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Author: Dominic Inouye

Dominic Inouye: Reflections on being a non-black Black History tour guide

As Black History Month draws to a close, I have been reflecting on my past and future roles as a non-black Black History tour guide in Milwaukee. Earlier this week, I led a tour for a class of Shorewood High School students and this summer I will lead my third tour for Concordia University’s African American Male Achievement program. I keep asking myself, “Who am I to be leading these tours?” I have been thinking about my identity as a non-black resident in the most segregated city in the country for a long time. The first day I arrived...

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The Examined Life: The Process of Bringing a Pedagogy of Power to Vel R. Phillips School

The classrooms may be secure units with half-circles of cells, but a team of teachers and I have recently launched a student research project called “The Examined Life” that will reconnect a group of incarcerated youth at the Vel R. Phillips Juvenile Justice Center to themselves, to the outside community and to pathways around the obstacles in their lives. Influenced by Socrates, Paulo Freire and newly acclaimed author Shaka Senghor, we will encircle the students with a pedagogy (or theory and practice) of self-empowerment and critical consciousness as we take on the role of the students’ research assistants, giving...

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Dominic Inouye: On Discovering the [Real] Heart of Milwaukee

Dominic Inouye Milwaukee Independent Writing my final column of 2018 was a collaborative effort, a fitting endeavor in a world wounded by so much divisiveness. It is both a Künstlerroman about an artist’s growth, a story about the art itself and, in essence, a story of Milwaukee. The artist, Stefanie M. Valverde, has represented the complicated history of Milwaukee in a 4’x6’ oil painting, using extensive research, digital sublayers and knife strokes thick with oil paint to discover what she calls “The [Real] Heart of Milwaukee.” Her first-person narrative is a combination of her own written words and an...

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Boulevard Theatre performs gay family drama during midterm election month

It may seem odd at first that my monthly column exploring street photography, walking as a social practice, neglected public spaces, urban gardening and grassroots social justice takes a November pause to explore a play about two gay fathers in New York City. In some senses, though, I have been exploring Milwaukee’s family drama, how we live, work and play together, how we care for our “home” and those who live in it. How we succeed and how we struggle. So, as the Trump administration tears apart immigrant families, tries to redefine and erase gender identities and continues to...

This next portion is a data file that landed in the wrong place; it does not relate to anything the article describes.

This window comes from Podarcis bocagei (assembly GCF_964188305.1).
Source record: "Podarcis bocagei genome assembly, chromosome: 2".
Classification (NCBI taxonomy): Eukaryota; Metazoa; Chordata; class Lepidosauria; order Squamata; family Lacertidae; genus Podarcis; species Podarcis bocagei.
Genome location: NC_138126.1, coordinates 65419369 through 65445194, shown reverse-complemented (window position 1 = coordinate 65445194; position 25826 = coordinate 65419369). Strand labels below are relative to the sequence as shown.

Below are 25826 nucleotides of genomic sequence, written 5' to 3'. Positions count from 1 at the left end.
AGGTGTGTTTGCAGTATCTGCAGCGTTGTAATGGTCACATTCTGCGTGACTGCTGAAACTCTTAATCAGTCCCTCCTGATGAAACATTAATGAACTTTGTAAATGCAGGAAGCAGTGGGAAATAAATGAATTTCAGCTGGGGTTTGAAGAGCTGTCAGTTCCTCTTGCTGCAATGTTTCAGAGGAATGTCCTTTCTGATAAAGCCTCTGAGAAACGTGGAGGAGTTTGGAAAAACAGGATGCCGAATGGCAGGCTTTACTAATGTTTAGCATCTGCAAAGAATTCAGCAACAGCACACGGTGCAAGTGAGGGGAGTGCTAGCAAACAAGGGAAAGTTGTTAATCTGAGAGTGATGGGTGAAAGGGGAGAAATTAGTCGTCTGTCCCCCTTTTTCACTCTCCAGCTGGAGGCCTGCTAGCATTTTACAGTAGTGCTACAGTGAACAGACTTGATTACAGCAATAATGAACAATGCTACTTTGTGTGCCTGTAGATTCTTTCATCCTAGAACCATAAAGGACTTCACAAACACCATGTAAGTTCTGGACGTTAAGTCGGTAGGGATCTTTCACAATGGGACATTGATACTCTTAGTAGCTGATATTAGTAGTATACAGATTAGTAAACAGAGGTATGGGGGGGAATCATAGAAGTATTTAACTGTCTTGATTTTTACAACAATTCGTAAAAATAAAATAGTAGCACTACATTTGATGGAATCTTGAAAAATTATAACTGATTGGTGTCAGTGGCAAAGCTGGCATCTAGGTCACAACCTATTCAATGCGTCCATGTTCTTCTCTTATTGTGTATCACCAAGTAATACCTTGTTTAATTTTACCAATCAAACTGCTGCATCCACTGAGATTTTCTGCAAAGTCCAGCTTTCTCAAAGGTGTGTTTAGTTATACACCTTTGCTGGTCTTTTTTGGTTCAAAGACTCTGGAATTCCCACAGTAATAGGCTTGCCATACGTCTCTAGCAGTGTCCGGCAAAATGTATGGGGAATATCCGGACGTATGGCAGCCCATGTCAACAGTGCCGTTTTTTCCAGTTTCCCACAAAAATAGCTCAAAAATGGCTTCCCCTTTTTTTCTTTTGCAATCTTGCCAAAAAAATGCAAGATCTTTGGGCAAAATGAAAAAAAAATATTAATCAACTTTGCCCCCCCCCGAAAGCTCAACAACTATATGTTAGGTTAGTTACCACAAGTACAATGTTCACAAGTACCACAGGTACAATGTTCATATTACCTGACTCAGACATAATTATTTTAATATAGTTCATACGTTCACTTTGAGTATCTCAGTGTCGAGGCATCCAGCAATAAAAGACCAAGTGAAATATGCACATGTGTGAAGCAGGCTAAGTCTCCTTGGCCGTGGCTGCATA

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On Fitness and Community: November Project Summit 6.0 in Milwaukee

They came from 36 tribes around the world, from the United States, Canada and Europe. To run. To compete. But most of all to connect with their Milwaukee tribe and discover their best selves. On Thursday night, September 13, 2018, their planes hit the tarmac at General Mitchell and their cars rolled up to their Airbnb’s and their Milwaukee host families. Then, to get the weekend going early, many of them karaoked at the Milwaukee Ale House, ran with Performance Running Outfitters, biked in the Underwear Bike Ride. The energy was beginning to build. It’s the one weekend a...

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La Vigilia: Milwaukee honors Puerto Rican victims of last year’s Hurricane Maria

On September 20, the Puerto Rican community and its allies in Milwaukee gathered to remember and honor the victims – dead and alive – of Hurricane Maria. La Vigilia: A Vigil for Puerto Rico was attended by about eighty residents and marked the one-year anniversary of the Category 4 hurricane that roared across Puerto Rico at 155 mph, devastating the territory that had been ravaged by Hurricane Irma just a year before. Organizers Erick Ledesma of Cosecha Creative Space and Leilani Lopez-Blasini of Be Outspoken MKE wanted to bring attention to the continued crisis on the island and the...

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